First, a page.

Supercharged northern lights produce dazzling show

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GRAND RAPIDS, Mich. - A supercharged northern lights display put on a show in West Michigan Monday night.

Time lapse video and some high-quality images were captured overnight by FOX 17 photojournalist Shawn Deweerd at Ludington State Park.

Courtesy: FOX 17's Shawn DeWeerd

Courtesy: FOX 17's Shawn DeWeerd

The geomagnetic storm was caused by the Sun's coronal holes, which are regions where the star's corona is dark. The high-speed solar wind comes from the coronal hole, according to NASA. This high-speed solar wind helps produce an intense northern lights display.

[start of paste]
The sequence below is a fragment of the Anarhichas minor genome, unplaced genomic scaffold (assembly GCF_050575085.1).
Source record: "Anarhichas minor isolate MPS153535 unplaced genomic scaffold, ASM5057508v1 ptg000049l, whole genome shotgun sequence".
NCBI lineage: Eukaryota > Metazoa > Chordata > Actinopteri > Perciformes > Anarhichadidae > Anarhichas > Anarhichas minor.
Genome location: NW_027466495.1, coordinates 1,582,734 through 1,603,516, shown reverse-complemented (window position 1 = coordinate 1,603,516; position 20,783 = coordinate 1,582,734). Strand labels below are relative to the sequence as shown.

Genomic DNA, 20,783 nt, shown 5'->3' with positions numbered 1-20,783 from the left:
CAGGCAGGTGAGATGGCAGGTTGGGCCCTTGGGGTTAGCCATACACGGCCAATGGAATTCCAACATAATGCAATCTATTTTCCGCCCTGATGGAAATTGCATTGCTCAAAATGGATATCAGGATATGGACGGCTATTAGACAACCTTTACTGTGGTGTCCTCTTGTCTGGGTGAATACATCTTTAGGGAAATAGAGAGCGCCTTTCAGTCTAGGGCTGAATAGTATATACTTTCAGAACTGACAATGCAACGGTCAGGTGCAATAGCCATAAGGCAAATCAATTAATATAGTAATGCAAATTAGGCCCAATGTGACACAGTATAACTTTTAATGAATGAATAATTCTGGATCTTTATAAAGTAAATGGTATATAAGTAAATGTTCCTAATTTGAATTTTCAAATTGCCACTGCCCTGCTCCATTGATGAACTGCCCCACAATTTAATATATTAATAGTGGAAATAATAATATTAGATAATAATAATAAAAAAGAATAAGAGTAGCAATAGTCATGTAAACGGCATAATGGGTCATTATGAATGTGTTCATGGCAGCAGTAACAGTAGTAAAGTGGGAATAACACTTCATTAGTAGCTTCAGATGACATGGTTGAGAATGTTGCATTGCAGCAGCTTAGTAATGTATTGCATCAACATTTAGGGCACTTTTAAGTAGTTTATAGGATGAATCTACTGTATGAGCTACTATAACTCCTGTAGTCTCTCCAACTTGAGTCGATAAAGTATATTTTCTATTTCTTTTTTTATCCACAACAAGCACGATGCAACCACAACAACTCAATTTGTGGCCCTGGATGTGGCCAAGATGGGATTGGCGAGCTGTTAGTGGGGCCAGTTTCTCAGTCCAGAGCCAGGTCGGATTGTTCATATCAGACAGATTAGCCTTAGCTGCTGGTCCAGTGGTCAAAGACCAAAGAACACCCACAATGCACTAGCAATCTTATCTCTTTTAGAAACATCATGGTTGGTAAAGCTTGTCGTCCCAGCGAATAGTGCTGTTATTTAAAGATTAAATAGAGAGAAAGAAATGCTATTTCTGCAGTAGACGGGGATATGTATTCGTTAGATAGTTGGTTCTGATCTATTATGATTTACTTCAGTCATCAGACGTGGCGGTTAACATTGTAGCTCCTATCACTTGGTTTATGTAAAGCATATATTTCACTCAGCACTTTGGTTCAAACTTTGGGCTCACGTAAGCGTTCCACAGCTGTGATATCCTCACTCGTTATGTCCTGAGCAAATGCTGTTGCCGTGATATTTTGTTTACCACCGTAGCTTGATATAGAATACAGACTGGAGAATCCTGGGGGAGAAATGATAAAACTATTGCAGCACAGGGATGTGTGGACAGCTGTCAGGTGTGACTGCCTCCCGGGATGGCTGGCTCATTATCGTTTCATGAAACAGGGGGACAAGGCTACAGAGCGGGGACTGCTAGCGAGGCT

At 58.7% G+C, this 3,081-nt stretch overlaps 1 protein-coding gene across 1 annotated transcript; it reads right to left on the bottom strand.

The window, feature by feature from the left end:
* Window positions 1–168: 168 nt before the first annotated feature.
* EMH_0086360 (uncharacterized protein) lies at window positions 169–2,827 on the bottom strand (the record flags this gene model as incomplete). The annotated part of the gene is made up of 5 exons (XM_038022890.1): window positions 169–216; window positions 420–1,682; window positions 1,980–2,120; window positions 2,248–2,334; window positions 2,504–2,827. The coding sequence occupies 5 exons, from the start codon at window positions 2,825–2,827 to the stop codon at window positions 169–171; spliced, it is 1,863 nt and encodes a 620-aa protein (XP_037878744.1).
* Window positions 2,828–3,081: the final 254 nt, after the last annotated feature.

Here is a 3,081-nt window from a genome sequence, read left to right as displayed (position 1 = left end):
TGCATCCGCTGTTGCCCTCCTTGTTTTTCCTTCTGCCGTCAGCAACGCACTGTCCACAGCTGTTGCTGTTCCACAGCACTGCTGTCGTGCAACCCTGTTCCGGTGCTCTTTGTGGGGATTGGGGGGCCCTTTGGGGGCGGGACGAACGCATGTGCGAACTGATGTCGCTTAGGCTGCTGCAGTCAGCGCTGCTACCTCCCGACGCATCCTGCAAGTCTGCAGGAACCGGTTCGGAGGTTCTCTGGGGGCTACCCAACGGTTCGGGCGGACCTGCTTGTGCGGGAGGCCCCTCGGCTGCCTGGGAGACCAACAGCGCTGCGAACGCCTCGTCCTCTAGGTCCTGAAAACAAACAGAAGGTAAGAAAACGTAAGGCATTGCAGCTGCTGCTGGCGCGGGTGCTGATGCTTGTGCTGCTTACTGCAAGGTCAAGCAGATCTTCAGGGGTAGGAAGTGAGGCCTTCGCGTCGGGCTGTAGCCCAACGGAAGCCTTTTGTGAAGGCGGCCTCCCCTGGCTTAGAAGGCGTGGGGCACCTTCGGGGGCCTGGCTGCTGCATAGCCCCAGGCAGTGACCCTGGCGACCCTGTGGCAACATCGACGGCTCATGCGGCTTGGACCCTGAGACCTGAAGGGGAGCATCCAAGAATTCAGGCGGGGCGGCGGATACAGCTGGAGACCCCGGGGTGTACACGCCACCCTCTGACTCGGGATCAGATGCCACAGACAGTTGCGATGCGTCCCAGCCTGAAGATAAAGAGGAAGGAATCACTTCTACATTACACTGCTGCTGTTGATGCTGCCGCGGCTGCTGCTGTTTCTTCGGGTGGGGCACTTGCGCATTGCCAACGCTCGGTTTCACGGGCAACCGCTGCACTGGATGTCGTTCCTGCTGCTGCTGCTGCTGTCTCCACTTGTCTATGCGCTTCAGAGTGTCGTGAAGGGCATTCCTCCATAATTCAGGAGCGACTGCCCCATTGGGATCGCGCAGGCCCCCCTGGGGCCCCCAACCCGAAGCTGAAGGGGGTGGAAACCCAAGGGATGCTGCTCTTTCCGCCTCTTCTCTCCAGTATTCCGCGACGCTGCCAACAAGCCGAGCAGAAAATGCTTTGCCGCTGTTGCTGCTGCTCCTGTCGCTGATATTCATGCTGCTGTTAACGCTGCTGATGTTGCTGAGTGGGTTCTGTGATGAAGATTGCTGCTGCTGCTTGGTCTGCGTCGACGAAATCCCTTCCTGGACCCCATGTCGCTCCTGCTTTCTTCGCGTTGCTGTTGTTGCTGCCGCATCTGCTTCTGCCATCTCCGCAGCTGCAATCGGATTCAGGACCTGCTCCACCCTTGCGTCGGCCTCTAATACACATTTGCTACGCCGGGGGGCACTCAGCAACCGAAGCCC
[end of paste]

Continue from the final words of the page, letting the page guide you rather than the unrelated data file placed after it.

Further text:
The dramatic display can also be attributed to activity happening on the sun's surface, according to the British Geological Survey. Large explosions on the sun's surface emit huge amounts of charged particles that pour into space and some make their way to Earth.

Auroras form when charged particles from the solar winds enter Earth's magnetic field and travel to the planet's poles where the particles collide with atoms of gas in the atmosphere.

The collision is what creates the vibrant light displays, which are typically seen in places around the Arctic Circle.


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